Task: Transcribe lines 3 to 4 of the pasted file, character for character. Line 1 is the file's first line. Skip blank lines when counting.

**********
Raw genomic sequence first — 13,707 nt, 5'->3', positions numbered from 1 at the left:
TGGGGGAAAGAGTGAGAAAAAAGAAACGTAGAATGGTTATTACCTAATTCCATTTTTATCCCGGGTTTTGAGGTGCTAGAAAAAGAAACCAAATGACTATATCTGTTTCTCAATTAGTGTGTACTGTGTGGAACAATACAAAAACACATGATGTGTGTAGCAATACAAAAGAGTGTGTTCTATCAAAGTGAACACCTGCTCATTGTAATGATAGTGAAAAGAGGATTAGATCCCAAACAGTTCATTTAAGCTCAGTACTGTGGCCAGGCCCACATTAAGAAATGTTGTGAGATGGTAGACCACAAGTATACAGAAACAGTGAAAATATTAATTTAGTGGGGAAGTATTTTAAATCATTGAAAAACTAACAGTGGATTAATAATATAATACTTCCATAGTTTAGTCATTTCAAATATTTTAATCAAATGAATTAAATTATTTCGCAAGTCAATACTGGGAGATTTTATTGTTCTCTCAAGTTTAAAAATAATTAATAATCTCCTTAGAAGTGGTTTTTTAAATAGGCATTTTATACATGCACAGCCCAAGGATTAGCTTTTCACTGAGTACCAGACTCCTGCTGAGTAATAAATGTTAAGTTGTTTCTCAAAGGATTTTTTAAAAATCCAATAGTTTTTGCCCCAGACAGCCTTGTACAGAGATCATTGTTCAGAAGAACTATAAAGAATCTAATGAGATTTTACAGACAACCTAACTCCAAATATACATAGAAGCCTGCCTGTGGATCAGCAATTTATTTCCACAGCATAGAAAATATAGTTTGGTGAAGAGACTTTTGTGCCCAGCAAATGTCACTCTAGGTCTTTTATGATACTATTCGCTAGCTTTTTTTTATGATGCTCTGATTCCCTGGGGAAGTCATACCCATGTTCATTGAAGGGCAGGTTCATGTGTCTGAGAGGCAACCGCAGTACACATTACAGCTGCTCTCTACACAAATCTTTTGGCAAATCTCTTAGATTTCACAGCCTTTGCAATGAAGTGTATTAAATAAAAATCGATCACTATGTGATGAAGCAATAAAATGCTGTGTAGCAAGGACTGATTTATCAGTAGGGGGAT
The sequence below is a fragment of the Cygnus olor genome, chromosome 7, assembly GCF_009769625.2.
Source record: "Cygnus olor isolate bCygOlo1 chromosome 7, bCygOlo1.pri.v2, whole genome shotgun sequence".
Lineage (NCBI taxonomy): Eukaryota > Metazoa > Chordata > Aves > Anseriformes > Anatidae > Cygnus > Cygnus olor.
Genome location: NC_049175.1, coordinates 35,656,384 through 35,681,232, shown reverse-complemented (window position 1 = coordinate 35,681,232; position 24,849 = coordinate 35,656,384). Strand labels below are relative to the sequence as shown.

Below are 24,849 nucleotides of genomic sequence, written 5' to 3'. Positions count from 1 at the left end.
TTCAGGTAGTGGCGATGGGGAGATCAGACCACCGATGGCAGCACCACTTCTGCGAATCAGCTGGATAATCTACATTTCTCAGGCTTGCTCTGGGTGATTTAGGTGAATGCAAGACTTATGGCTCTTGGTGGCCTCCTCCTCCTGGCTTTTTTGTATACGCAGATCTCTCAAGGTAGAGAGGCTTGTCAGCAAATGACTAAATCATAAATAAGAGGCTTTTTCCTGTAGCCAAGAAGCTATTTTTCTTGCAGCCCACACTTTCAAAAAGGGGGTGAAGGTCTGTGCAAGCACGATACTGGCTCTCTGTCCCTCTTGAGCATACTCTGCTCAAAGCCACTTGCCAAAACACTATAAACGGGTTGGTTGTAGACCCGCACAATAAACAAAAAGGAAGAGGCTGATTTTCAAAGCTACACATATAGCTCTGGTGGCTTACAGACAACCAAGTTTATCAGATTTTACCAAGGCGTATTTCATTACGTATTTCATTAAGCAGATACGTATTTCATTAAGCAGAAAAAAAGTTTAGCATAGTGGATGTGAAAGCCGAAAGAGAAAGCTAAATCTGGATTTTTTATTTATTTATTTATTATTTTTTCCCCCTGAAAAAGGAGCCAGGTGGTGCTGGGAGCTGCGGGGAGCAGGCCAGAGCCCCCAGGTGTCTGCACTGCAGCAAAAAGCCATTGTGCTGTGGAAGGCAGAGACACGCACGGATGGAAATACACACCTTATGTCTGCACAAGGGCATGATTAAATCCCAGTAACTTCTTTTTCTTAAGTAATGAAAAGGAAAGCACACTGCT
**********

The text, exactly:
The sequence below is a fragment of the Cygnus olor genome, chromosome 7, assembly GCF_009769625.2.
Source record: "Cygnus olor isolate bCygOlo1 chromosome 7, bCygOlo1.pri.v2, whole genome shotgun sequence".